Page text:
Major political parties - ruling CPI (M) and Opposition Congress - had expressed satisfaction over the measures, taken by the Election Commission of India, but allegations of threats and intimidation were also reported by different political parties ahead of the election. There was no major pre-poll violence excepting one at Ampura under Ramchandraghat constituency in West Tripura in which 45 Left Front supporters were injured critically when a group of INPT activists attacked them last night, said police spokesperson Nepal Das. Chief Electoral Officer (CEO) G S G Ayyanger told to the sources that all 16,000 polling staff had been covered by life insurance of Rs two lakh. Out of 43,000 security personnel, deployed for polling, about 5,000 Central Paramilitary Forces (CPMF) would be maintaining 108 very vulnerable and 550 vulnerable polling stations, he added. Altogether 2391 polling booths were set up for 20,36,980 electorate, including 9,96,582 female, to exercise their franchise to decide the fate of 313 candidates, including 28 female aspirants and 64 Independents. Dr Ayyanger said the non-statutory election materials had been distributed among 2370 polling staff.
The Election Commission had deployed special Electronic Voting Machines (EVMs) in all the polling booths, Dr Ayyanger said adding seven polling officials were appointed for 121 critical stations, while the remaining 2271 booths would be managed by six officials.
Both Presiding Officers and micro-observers would be feeding Returning Officers and Observers respectively every hour, Dr Ayyanger informed. The Election Commission had sent 23 people, including 16 Central Paramilitary Force (CPMF) personnel, to ensure the right of only four voters in the outskirt of Agartala, he stated.
The booth no 17 at Jampuijala J B Colony School under Takarjala (Tribal Reserved) constituency having four voters was under very vulnerable category, Dr Ayyanger said.
Director General of Police K T D Singh here said besides aerial surveillance across all remote places, about hundreds of checkgates along the border of all the 60 constituencies and at strategic points had been installed.
Extensive checking and operation on the ground as well as air surveillance by helicopters were in full swing, Mr Singh added.
Central forces had been pressed into service in all the 2391 polling stations.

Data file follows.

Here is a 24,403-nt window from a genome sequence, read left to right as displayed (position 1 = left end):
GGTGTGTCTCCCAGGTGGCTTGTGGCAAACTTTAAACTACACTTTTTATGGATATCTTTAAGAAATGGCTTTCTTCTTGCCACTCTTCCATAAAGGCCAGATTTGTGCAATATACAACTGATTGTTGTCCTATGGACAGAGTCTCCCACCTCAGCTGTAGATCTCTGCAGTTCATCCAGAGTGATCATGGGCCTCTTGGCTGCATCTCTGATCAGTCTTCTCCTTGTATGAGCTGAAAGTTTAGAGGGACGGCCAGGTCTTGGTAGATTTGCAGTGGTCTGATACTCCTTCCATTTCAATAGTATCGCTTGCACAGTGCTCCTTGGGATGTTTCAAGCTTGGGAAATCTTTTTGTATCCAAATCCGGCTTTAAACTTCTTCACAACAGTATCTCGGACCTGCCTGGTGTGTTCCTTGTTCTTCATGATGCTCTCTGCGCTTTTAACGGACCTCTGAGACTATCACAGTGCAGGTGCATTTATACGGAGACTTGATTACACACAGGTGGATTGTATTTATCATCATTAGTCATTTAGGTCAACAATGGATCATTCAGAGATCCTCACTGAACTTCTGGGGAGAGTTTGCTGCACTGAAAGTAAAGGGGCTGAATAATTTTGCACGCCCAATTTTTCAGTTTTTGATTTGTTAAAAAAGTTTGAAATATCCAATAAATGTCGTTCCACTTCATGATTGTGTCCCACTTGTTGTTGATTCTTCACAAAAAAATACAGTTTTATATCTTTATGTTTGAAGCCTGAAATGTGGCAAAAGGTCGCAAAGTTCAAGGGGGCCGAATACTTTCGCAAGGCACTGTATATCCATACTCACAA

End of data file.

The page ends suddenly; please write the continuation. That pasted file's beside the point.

There would be massive security bandobast in and around the polling booths as well as on the roads for movement of voters to and fro the polling booths, he said adding there would be no scope for the voters to complain later that he or she was prevented from exercising his or her democratic rights.
Meanwhile, prominent among those, whose fate would be decided, were Chief Minister Manik Sarkar from Dhanpur, former Chief Ministers Sudhir Ranjan Majumder from Bordwali and Samir Ranjan Barman from Bishalgarh.
Prime Minister Dr Manmohan Singh, Congress president Sonia Gandhi, BJP president Rajnath Singh and senior leader Dr Murali Manohar Joshi, West Bengal Chief Minister Buddhadeb Bhattacharjee, Left Front chairman Biman Bose and Polit Bureau member Brinda Karat fanned out in different parts of the state to woo the electorate for their respective parties.
The CPI (M) had fielded 56 candidates, including Chief Minister Manik Sarkar, while its allies the Communist Party of India (CPI) and the Revolutionary Socialist Party (RSP) had put up two candidates each.
The main Opposition Congress had fielded 48 candidates. The party had allotted eleven seats to its tribal-based ally - the INPT. One seat had been left to the Party for Democratic Socialism (PDS), a local party formed by the breakaway CPI (M) leaders.
The BJP had fielded 49 candidates and allocated eleven seats to its new electoral partner - the United Democratic Front (UDF), a party, formed by disgruntled tribal leaders of different political parties.
The Trinamool Congress, which put up 21 candidates, had entered into an electoral alliance with the Lok Janashakti Party (LJP).